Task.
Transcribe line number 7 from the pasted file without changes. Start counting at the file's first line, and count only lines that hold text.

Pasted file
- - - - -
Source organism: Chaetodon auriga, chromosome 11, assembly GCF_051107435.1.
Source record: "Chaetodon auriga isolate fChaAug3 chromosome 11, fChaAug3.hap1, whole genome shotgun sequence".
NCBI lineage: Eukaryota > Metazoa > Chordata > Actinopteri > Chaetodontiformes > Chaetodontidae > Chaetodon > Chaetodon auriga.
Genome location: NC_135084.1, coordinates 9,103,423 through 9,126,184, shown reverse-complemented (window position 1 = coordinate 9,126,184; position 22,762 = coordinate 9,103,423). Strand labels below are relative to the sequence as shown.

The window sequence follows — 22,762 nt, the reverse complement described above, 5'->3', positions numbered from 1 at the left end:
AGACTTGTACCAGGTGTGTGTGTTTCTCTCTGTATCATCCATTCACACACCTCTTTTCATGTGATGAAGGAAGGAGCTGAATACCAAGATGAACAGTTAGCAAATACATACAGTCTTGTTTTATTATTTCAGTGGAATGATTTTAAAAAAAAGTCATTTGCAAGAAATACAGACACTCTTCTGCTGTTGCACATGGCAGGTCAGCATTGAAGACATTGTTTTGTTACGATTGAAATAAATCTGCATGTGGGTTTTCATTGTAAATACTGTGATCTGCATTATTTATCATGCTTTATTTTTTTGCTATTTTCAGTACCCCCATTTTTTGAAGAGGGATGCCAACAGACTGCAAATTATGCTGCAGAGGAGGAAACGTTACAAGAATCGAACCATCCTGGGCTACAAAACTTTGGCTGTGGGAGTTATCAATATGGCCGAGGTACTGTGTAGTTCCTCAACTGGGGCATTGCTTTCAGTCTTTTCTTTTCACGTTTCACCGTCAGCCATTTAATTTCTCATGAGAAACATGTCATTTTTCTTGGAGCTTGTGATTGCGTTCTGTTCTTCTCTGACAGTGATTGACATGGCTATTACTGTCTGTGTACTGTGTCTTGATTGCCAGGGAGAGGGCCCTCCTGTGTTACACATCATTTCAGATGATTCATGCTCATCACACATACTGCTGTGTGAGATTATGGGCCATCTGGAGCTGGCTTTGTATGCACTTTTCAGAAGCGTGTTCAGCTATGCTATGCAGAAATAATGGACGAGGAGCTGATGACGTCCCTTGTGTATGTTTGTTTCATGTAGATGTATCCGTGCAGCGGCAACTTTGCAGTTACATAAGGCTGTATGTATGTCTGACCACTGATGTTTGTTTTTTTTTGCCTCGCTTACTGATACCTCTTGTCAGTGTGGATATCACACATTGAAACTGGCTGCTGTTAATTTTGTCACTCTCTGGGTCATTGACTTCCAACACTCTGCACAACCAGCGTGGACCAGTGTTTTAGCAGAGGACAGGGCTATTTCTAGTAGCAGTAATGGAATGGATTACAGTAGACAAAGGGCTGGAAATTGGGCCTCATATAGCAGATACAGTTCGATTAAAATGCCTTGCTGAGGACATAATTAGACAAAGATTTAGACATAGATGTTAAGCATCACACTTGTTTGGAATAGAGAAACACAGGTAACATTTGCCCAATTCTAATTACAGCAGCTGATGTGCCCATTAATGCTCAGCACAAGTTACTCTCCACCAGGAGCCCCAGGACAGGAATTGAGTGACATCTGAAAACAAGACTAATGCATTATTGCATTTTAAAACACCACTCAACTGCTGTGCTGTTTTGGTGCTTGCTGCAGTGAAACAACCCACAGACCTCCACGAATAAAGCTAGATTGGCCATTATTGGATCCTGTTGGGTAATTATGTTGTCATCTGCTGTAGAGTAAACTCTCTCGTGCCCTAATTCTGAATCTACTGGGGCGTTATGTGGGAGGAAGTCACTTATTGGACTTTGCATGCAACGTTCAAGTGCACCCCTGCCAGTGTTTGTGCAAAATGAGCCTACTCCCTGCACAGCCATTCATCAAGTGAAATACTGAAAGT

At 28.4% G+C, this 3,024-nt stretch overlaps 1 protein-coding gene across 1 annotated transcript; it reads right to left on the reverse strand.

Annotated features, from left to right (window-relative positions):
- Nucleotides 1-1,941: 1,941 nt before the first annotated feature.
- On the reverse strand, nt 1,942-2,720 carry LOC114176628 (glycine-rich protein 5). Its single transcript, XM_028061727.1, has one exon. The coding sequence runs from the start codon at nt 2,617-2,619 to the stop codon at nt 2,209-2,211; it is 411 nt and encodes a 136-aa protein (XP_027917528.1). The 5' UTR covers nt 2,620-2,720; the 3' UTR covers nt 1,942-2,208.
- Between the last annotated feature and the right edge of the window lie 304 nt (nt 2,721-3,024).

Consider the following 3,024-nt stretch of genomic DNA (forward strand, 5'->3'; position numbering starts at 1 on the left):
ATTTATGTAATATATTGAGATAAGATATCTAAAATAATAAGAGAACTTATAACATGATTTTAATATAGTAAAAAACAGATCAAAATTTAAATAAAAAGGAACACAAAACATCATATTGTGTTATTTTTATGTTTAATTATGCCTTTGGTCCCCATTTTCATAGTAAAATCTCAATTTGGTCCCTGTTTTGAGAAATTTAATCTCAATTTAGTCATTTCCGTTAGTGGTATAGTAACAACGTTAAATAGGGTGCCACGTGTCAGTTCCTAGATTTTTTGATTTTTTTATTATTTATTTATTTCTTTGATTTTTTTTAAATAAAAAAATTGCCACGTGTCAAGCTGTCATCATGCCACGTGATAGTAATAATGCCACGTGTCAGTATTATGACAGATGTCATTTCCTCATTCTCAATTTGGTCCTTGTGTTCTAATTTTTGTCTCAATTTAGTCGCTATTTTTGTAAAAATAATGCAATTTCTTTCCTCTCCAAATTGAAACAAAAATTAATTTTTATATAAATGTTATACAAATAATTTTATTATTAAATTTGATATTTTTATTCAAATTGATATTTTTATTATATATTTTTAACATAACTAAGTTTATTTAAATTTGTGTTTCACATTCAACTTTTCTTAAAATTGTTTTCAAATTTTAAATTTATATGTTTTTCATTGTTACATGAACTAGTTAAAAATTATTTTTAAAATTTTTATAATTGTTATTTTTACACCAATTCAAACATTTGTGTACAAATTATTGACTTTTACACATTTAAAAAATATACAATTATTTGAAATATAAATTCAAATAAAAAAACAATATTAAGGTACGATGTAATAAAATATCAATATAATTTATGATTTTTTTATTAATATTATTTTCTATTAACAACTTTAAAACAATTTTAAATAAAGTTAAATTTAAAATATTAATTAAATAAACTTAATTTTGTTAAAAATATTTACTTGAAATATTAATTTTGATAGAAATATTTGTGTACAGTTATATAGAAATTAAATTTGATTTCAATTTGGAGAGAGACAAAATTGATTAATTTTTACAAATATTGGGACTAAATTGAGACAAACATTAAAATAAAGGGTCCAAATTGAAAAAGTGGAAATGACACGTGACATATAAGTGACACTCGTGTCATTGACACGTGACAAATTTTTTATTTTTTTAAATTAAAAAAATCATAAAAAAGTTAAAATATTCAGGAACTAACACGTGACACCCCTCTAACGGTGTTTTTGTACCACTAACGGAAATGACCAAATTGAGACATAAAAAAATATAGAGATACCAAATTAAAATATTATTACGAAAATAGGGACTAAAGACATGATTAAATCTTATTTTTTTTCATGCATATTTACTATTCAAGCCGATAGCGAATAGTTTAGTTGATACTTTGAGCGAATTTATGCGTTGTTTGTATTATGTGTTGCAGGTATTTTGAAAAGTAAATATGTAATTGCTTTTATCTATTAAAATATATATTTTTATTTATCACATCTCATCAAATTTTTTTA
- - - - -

At 28.4% G+C, this 3,024-nt stretch overlaps 1 protein-coding gene across 1 annotated transcript; it reads right to left on the reverse strand.